According to research acquired by hoopshype.com, an NBA player’s peak is usually between the ages of 24-28. Only twice (1996-97 and the following year 1997-98) has the average age of those selected to the All-NBA team exceeded 30.
That’s what makes these NBA players, all 30 and older, freaks of nature in the sense that they seem to be turning up as they get older.
James Harden, 30
As James Harden’s beard grows his offensive bag of tricks does too. Harden, who turned 30 years old two days ago continues to baffle NBA defense and shows no signs of slowing down and as he enters his 11th season in the NBA.
In fact, he’s never been a more lethal force.
Harden followed his 2018 MVP campaign in which he averaged a league-high 30.4 ppg with a more explosive 2018-19. Harden not only led the NBA with a 36.1 average — the highest since MJ averaged 37.1 for the Bulls back in the 86-87 season — but his overall offensive output rivaled Wilt Chamberlain. He also averaged 7.5 assists and 6.6 rebounds.
The scary part is that Harden has the ability to play better and improve other aspects of his game. He’s definitely aging like fine wine.
JJ Redick, 35
It took JJ Redick almost 15 NBA seasons to become what he was supposed to be coming out of Duke. If any player is the epitome of a slow developer its Redick who has finally blossomed into the impactful NBA player that his college accolades suggested he would become.
At age 35, when most players are settling into backup roles, Redick parlayed his gig as a veteran leader on a rising Philadelphia Sixers squad featuring Ben Simmons and Joel Embiid into a two-year, $26.5 million deal with the New Orleans Pelicans in January.
Redick averaged a career-high 18.1 points per game at age 34, providing Philly with veteran grit and a deadly outside threat. Redick is the oldest player to average a career-best this late in their career.
Lou Williams, 33 in October
Lou Williams came into the NBA as a 19-year-old and for the first 12 years of his career, he was considered a good player. At the age of 31, after already playing for five different NBA squads, Williams joined the Clippers and blossomed into an All-star caliber performer who can be a sixth man or a No. 1 option.
It took Steph Curry changing the NBA game to a three-point fest, but Williams has finally found his niche in the league as an effective scorer and clutch performer who can light it up in long stretches.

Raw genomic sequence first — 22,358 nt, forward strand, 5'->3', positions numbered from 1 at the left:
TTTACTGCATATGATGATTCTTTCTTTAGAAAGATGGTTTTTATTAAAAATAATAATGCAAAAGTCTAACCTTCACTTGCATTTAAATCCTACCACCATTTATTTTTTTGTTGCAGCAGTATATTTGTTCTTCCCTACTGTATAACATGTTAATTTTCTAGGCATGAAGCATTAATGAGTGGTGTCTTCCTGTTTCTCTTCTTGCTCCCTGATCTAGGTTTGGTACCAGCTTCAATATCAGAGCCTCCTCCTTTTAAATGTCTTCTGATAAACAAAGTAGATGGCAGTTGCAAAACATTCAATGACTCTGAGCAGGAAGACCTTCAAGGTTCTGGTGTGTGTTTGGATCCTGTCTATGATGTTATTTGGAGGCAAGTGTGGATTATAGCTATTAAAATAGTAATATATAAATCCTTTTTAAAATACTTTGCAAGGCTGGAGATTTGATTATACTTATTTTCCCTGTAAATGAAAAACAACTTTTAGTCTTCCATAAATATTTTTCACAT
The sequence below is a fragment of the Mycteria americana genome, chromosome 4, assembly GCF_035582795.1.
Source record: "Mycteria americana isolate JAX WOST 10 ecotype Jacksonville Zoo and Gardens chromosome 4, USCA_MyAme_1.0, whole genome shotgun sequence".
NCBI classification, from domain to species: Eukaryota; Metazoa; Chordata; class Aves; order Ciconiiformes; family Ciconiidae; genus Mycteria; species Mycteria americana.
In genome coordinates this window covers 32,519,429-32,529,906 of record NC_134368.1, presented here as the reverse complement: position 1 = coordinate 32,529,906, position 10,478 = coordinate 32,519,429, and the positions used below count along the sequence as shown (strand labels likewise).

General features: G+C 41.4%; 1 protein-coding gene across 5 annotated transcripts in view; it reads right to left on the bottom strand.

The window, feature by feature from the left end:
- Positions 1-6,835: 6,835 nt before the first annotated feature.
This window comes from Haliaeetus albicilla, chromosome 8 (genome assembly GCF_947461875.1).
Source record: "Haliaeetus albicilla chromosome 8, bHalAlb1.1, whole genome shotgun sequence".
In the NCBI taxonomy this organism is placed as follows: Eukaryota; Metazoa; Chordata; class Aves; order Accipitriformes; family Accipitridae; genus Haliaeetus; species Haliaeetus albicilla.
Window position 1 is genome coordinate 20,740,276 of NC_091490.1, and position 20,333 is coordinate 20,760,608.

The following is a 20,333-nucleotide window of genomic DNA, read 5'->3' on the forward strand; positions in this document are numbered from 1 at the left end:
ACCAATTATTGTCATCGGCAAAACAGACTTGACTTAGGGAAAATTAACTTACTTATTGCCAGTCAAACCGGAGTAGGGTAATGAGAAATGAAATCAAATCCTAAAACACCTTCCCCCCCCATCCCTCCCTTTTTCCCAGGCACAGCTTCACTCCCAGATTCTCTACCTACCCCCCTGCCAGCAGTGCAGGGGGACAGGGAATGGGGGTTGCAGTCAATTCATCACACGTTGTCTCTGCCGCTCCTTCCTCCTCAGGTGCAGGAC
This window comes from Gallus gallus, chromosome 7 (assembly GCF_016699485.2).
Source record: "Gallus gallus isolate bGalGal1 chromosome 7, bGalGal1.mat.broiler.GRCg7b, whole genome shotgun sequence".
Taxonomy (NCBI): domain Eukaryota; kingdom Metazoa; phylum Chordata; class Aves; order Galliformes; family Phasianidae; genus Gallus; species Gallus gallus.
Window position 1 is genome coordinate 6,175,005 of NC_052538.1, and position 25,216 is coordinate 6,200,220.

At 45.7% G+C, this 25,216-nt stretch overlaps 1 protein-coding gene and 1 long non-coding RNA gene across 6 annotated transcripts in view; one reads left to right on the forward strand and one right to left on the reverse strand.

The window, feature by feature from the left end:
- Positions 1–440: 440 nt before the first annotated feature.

According to NBA Math’s offensive point added metric, only 8 players with fewer than 2,600 minutes played were more impactful point producers than Williams in 2017-18. Williams has averaged 21.3 points per game the past two seasons and was able to secure a three-year, $24 million extension from the Los Angeles Clippers, despite being on the other side of 30.
With the addition of Paul George and Kawhi Leonard, Williams’ shots will decrease, but he will have less overall responsibility and be allowed to do what he does best — get buckets.
Blake Griffin, 30
Blake Griffin was supposed to be on the decline when the LA Clippers traded him to the Detroit Pistons after 7.5 All-Star years, midway through the 2017-18 season. His reputation as an interior player also suggested that his skills were more suited to a fading game.
To the surprise of some, the 30-year-old red-headed assassin, who used to posterize cats for a living and feasted in the paint, adjusted his game to fit the current era of hoops. Last season he took a career-high seven three-pointers per game and hit 2.5 of them to boost his career-high scoring average of 24.5 ppg. Considered a capable veteran scorer when he first arrived in Detroit, Griffin has re-established himself as a franchise player.
Paul George, 30
PG-13 was already considered an elite NBA player before he arrived in OKC and posted career-highs in points (28.0) rebounds (8.2) assists and steals (league-leading 2.2 pg) in 2018-19. Now 30 years old, George seems to be elevating his game with age just as the right time. He finally has a team capable of winning it all in the new-look Clippers. Playing with a champion of Kawhi Leonard’s caliber will further elevate George’s game, which is still getting better. George should have at least one serious MVP campaign in the next three post-30 seasons.